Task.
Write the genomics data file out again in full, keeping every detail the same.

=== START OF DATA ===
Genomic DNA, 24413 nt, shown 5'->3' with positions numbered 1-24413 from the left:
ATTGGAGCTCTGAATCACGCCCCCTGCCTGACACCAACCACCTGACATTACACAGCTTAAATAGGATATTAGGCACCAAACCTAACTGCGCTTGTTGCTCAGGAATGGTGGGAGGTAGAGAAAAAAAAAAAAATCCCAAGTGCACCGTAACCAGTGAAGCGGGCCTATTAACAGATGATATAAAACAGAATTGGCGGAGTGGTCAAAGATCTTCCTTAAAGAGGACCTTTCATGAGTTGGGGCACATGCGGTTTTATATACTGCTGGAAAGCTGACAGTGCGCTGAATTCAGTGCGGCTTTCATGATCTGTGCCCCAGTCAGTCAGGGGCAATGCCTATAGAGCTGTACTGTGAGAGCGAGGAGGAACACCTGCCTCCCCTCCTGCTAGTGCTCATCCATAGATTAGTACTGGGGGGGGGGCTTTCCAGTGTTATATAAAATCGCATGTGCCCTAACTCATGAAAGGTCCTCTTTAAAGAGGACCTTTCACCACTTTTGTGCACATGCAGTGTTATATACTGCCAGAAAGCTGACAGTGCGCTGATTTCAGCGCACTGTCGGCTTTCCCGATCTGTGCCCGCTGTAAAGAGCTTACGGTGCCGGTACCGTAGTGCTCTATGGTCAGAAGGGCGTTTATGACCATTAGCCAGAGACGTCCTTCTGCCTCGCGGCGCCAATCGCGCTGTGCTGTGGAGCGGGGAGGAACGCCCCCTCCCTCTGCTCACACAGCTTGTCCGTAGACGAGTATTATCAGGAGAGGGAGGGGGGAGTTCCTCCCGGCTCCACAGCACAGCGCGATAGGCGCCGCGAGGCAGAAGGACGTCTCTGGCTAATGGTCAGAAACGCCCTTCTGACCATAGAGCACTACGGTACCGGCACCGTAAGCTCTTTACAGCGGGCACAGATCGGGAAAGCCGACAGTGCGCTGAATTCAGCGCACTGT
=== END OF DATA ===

Genomic DNA, 24413 nt, shown 5'->3' with positions numbered 1-24413 from the left:
ATTGGAGCTCTGAATCACGCCCCCTGCCTGACACCAACCACCTGACATTACACAGCTTAAATAGGATATTAGGCACCAAACCTAACTGCGCTTGTTGCTCAGGAATGGTGGGAGGTAGAGAAAAAAAAAAAAATCCCAAGTGCACCGTAACCAGTGAAGCGGGCCTATTAACAGATGATATAAAACAGAATTGGCGGAGTGGTCAAAGATCTTCCTTAAAGAGGACCTTTCATGAGTTGGGGCACATGCGGTTTTATATACTGCTGGAAAGCTGACAGTGCGCTGAATTCAGTGCGGCTTTCATGATCTGTGCCCCAGTCAGTCAGGGGCAATGCCTATAGAGCTGTACTGTGAGAGCGAGGAGGAACACCTGCCTCCCCTCCTGCTAGTGCTCATCCATAGATTAGTACTGGGGGGGGGGCTTTCCAGTGTTATATAAAATCGCATGTGCCCTAACTCATGAAAGGTCCTCTTTAAAGAGGACCTTTCACCACTTTTGTGCACATGCAGTGTTATATACTGCCAGAAAGCTGACAGTGCGCTGATTTCAGCGCACTGTCGGCTTTCCCGATCTGTGCCCGCTGTAAAGAGCTTACGGTGCCGGTACCGTAGTGCTCTATGGTCAGAAGGGCGTTTATGACCATTAGCCAGAGACGTCCTTCTGCCTCGCGGCGCCAATCGCGCTGTGCTGTGGAGCGGGGAGGAACGCCCCCTCCCTCTGCTCACACAGCTTGTCCGTAGACGAGTATTATCAGGAGAGGGAGGGGGGAGTTCCTCCCGGCTCCACAGCACAGCGCGATAGGCGCCGCGAGGCAGAAGGACGTCTCTGGCTAATGGTCAGAAACGCCCTTCTGACCATAGAGCACTACGGTACCGGCACCGTAAGCTCTTTACAGCGGGCACAGATCGGGAAAGCCGACAGTGCGCTGAATTCAGCGCACTGT